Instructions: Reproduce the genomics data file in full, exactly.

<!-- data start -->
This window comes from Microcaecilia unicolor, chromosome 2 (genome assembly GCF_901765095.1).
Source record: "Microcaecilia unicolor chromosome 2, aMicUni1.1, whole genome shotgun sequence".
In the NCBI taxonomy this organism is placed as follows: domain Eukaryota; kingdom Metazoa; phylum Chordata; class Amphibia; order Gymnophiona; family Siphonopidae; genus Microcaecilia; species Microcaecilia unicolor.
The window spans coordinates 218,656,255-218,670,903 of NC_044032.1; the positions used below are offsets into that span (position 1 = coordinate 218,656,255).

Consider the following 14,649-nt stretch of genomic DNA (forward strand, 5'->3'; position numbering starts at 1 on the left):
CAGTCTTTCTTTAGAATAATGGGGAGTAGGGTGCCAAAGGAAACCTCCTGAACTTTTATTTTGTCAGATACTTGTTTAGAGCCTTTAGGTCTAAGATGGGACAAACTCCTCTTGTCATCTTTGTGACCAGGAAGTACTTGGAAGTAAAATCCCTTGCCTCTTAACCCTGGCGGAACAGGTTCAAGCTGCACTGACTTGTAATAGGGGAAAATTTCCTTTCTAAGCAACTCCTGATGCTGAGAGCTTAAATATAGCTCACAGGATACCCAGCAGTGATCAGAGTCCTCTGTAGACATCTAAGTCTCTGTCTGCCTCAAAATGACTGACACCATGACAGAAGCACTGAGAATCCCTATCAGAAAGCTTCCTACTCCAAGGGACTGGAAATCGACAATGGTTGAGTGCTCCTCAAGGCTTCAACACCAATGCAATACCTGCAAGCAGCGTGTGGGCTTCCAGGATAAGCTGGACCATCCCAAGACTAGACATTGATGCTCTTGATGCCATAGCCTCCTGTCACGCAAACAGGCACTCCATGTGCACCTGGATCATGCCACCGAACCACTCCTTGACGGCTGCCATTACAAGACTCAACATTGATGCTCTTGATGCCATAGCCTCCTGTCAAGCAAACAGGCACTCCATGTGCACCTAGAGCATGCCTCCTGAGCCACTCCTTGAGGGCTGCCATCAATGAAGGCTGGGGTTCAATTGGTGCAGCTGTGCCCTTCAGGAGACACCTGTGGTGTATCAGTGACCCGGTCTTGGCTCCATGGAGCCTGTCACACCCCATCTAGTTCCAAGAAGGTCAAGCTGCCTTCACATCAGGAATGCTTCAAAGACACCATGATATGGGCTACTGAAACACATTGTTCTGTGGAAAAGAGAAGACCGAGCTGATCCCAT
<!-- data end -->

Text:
This window comes from Microcaecilia unicolor, chromosome 2 (genome assembly GCF_901765095.1).
Source record: "Microcaecilia unicolor chromosome 2, aMicUni1.1, whole genome shotgun sequence".
In the NCBI taxonomy this organism is placed as follows: domain Eukaryota; kingdom Metazoa; phylum Chordata; class Amphibia; order Gymnophiona; family Siphonopidae; genus Microcaecilia; species Microcaecilia unicolor.
The window spans coordinates 218,656,255-218,670,903 of NC_044032.1; the positions used below are offsets into that span (position 1 = coordinate 218,656,255).

Consider the following 14,649-nt stretch of genomic DNA (forward strand, 5'->3'; position numbering starts at 1 on the left):
CAGTCTTTCTTTAGAATAATGGGGAGTAGGGTGCCAAAGGAAACCTCCTGAACTTTTATTTTGTCAGATACTTGTTTAGAGCCTTTAGGTCTAAGATGGGACAAACTCCTCTTGTCATCTTTGTGACCAGGAAGTACTTGGAAGTAAAATCCCTTGCCTCTTAACCCTGGCGGAACAGGTTCAAGCTGCACTGACTTGTAATAGGGGAAAATTTCCTTTCTAAGCAACTCCTGATGCTGAGAGCTTAAATATAGCTCACAGGATACCCAGCAGTGATCAGAGTCCTCTGTAGACATCTAAGTCTCTGTCTGCCTCAAAATGACTGACACCATGACAGAAGCACTGAGAATCCCTATCAGAAAGCTTCCTACTCCAAGGGACTGGAAATCGACAATGGTTGAGTGCTCCTCAAGGCTTCAACACCAATGCAATACCTGCAAGCAGCGTGTGGGCTTCCAGGATAAGCTGGACCATCCCAAGACTAGACATTGATGCTCTTGATGCCATAGCCTCCTGTCACGCAAACAGGCACTCCATGTGCACCTGGATCATGCCACCGAACCACTCCTTGACGGCTGCCATTACAAGACTCAACATTGATGCTCTTGATGCCATAGCCTCCTGTCAAGCAAACAGGCACTCCATGTGCACCTAGAGCATGCCTCCTGAGCCACTCCTTGAGGGCTGCCATCAATGAAGGCTGGGGTTCAATTGGTGCAGCTGTGCCCTTCAGGAGACACCTGTGGTGTATCAGTGACCCGGTCTTGGCTCCATGGAGCCTGTCACACCCCATCTAGTTCCAAGAAGGTCAAGCTGCCTTCACATCAGGAATGCTTCAAAGACACCATGATATGGGCTACTGAAACACATTGTTCTGTGGAAAAGAGAAGACCGAGCTGATCCCAT